Protection Committee (CIPC)|
Action Issues and Activities
- Review existing IEEE-USA Position Statements on issues related to critical infrastructure protection and homeland security.
of the Critical Infrastructure Protection Committee (CIPC) is to
foster and assist policy initiatives on a wide range of technology
issues in protecting our critical infrastructures such as
cybersecurity, spyware and information technology. Committee
members focus on issues related to critical infrastructure
protection and the Department of Homeland Security programs. CIC welcomes IEEE
U.S. members who would like to assist the committee in its mission. Contact
Deborah Rudolph at firstname.lastname@example.org
Letter to the Secretaries of Homeland Security and Defense offering recommendations on ways to augment the President's Executive Order on
National Security Professional Development. (14 Sept 2007)
Today's Engineer Articles
Taking the Temperature of the U.S. Electric Power Grid
How Safe Are Our Ports? (September 2007)
In an effort to drive critical thinking on the U.S. electric power grid and its well-publicized reliability issues, Luis Kun, Senior Research Professor of Homeland Security at National Defense University in Washington, D.C., and Professor Robert Mathews, Distinguished Senior Research Scholar in National Security Affairs and U.S. Industrial Preparedness at the University of Hawaii, are writing a series of white papers on problems caused by uninteroperability in the nation's critical infrastructures. First up: the electric power grid.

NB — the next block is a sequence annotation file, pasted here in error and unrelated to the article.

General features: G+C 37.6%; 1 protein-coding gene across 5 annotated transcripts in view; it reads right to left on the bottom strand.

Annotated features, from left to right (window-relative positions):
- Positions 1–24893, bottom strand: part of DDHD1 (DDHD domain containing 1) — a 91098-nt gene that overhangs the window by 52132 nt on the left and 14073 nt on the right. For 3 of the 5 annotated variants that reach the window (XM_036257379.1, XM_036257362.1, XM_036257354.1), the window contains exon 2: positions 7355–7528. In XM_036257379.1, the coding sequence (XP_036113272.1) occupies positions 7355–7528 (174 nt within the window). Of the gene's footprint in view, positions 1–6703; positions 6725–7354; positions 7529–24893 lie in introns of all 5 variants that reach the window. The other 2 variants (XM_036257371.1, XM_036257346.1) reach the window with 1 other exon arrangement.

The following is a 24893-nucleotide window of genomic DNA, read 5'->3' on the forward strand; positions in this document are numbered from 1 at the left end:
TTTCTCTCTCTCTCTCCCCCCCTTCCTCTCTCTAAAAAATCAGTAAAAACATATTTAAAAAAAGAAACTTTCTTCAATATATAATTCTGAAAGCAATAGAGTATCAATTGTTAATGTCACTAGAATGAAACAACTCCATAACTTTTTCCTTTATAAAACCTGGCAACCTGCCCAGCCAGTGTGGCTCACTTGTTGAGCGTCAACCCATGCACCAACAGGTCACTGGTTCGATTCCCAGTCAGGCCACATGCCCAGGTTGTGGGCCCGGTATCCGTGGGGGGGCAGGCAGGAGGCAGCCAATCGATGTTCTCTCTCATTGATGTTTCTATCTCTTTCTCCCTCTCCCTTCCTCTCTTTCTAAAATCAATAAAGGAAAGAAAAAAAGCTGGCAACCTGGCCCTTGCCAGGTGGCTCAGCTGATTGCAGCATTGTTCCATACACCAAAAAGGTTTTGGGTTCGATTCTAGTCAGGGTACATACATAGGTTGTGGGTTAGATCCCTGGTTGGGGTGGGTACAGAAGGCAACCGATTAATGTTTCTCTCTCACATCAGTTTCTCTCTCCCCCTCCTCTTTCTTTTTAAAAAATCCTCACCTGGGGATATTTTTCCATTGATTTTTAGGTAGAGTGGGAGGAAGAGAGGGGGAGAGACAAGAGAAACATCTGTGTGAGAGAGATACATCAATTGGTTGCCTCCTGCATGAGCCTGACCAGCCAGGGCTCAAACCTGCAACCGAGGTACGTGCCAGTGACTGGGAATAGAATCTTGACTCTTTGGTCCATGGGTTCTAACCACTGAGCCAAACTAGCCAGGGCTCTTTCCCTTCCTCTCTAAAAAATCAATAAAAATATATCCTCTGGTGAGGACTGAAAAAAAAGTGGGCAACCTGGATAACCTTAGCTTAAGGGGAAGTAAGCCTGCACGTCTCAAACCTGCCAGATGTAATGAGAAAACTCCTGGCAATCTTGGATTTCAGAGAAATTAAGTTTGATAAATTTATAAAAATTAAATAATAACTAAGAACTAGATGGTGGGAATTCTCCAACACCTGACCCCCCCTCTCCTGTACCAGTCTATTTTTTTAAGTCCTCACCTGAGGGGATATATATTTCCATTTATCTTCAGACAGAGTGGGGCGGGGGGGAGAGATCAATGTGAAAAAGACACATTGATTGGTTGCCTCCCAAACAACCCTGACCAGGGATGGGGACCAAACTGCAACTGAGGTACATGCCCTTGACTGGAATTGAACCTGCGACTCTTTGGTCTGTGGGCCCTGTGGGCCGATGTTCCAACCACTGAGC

U.S. ports handle more than 2 billion tons of domestic and import/export cargo per year, $1.3 billion worth of goods move in and out of U.S. ports every day. Interference with their function would be disruptive to the U.S. economy. However, terrorist activity could destroy port facilities or use them as a channel to move materials into the United States for other destinations.
High-Altitude Electromagnetic Pulse: A Threat to Our Way of Life
A nuclear burst detonated in space over the United States would create a high-altitude electromagnetic pulse (HEMP) that could cause the functional collapse of the electrical power grid. As a result, major infrastructures such as communications, transportation, financial services, emergency services, energy distribution, food and water could also be disrupted or extremely impaired.
Please contact Deborah Rudolph for future meeting dates
IEEE-USA members are
invited to serve on the committee to assist with the activities and mission
IEEE U.S. members who have and interest in public policy coupled
with expertise in the field of computers, communications, and
Internet technology and who are willing to be active contributors to
the committee's activities to join the committee as a non-voting Corresponding Member. As CM, you will be invited to recommend
committee activities, comment on draft position statements and
testimonies, and otherwise participate in the business of the
committee. To become a CM, please complete and submit the
For more information on
CIPC, its activities and meetings, and how you can participate, contact:
2001 L Street, N.W.
Washington, DC 20036
(Office) 202-785-0017, ext. 8332
09 May 2011